Besides fishing, there are few things that Brian Latimer loves more than riding his motocross bike. In this Backyard Life video, he and his son Brevin show us how to build a backyard tabletop jump for dirt bikes that’s easy, safe . . . And kid-friendly! In fact, this beginner-level jump is a great start for any backyard dirt bike course. And, with just a little planning and know-how, you can build one yourself.
Tabletop Ramp Basics
If you’re familiar with motocross, you know a tabletop jump is a nice, gentle introduction to the sport. It combines the thrill of a ramp with a solid “table” to help kids and novice riders learn how to land a jump successfully. “It’s a nice, soft landing for kids,” explains Latimer as he preps his backyard for a new addition to his family’s dirt bike course.
Building a Tabletop Jump
Latimer says it’s easy to turn an old pile of dirt into a tabletop jump, as he climbs on a tractor used since his days as a landscaper.
He starts by planning the length of the jump with two equal, parallel dirt mounds. Then, he backs his tractor up and down them to begin shaping the ramp.
Once his ramp reaches a gentle slope, Latimer focuses on creating the tabletop. “I think of everything in bass boat length,” he says. “A good, safe jump is like one bass boat length.”
Latimer’s biggest tip is ensuring you have the proper equipment needed to get the job done right. Maneuvering his tractor, Latimer emphasizes, “you don’t want to build a ramp without the right tools.”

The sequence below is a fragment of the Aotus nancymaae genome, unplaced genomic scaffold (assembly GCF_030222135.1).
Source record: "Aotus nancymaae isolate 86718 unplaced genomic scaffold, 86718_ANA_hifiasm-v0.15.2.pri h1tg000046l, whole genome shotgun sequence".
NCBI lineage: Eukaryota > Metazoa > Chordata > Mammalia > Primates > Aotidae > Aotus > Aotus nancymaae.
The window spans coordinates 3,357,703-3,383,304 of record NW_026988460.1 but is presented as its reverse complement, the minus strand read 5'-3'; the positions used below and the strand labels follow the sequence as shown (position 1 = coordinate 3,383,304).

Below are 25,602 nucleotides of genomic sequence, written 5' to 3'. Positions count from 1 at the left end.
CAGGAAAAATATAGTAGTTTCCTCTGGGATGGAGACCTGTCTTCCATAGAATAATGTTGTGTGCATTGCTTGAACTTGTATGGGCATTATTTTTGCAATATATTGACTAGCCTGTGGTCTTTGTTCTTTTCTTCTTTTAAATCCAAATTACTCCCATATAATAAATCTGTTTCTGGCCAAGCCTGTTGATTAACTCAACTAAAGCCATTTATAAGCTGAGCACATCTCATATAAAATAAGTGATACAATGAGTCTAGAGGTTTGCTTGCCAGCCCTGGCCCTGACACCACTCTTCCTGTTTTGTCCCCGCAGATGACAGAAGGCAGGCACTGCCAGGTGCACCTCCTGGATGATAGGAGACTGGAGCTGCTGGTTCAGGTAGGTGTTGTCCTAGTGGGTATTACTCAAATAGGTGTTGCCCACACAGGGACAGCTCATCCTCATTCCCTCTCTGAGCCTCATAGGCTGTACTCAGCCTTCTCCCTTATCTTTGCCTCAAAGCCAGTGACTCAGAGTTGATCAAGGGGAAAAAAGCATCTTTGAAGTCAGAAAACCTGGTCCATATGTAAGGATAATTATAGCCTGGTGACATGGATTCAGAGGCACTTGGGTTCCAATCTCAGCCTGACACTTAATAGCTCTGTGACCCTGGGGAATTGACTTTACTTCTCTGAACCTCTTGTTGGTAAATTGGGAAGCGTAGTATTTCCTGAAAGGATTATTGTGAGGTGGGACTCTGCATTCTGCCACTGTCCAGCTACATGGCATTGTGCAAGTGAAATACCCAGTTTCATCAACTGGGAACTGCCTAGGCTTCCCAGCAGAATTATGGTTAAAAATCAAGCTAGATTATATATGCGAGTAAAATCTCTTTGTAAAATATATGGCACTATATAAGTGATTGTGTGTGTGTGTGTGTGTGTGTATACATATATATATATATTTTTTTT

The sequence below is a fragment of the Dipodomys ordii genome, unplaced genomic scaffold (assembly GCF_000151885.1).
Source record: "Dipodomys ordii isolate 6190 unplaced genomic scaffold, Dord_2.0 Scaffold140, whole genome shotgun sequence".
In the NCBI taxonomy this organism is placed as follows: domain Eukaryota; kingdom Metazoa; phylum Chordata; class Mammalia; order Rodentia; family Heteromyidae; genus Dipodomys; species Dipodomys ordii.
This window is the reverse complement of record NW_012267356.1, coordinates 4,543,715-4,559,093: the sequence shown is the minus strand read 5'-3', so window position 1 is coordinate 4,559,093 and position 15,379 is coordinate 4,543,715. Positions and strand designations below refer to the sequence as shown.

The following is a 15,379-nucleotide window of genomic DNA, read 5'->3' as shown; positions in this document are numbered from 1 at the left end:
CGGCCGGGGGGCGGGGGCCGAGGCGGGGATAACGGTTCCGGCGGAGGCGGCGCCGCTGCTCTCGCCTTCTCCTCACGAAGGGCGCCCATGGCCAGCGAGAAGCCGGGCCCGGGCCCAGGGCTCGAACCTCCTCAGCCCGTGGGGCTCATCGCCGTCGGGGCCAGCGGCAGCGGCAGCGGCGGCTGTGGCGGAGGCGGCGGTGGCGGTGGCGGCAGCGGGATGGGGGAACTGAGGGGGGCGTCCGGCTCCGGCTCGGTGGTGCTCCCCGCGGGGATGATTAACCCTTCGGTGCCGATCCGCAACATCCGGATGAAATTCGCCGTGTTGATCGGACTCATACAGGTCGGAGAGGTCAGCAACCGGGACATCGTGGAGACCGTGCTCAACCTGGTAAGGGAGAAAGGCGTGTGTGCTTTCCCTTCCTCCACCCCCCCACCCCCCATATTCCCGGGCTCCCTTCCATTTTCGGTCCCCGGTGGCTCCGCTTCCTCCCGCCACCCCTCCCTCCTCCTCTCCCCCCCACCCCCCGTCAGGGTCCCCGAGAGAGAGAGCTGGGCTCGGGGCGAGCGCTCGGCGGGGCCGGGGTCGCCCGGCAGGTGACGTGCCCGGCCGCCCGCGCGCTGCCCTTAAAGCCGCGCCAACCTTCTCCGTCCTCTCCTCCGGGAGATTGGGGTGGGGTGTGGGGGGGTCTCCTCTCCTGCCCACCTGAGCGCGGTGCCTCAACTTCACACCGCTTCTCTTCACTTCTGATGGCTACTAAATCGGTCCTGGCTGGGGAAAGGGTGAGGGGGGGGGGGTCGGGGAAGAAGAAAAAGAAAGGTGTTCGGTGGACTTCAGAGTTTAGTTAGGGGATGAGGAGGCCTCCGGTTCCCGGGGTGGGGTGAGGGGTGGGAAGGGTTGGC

From there, Latimer uses his tractor to build up the rest of his dirt bike track. Running his tractor across the dirt, he reminds us to keep safety and fun in mind.
“Once you create the landing, you’ll need to fill in the center,” Latimer remarks from inside his tractor cab as he begins to smooth out the face of his backyard jump. From there, he smooths out the trail that leads to it. This involves rolling his tractor along the tracks he’s made, and also, “whipping out a good ol’ shovel.”
Readying the Ramp to Ride
Once the basics of your tabletop jump have come together, a little shovel work is all that’s needed to finish it out. “The better your jump is, the more your kids will enjoy it,” Latimer says as he finishes his tabletop jump.
Acknowledging he’s lucky to have extra dirt on his property, Latimer doesn’t want to turn folks away from taking on this project, themselves. “You can order dirt if you don’t have any on hand,” he says.
Latimer provides one final tip on how to build the perfect backyard tabletop jump for dirt bikes: patience. “I like to let my dirt sit and get hard and dry before I ride on it,” he explains. If you’re too quick to use your new jump, “it can deform pretty quickly.” After your ramp is set and good to go, all you have to do is suit up before catching air from the comfort of your own backyard.
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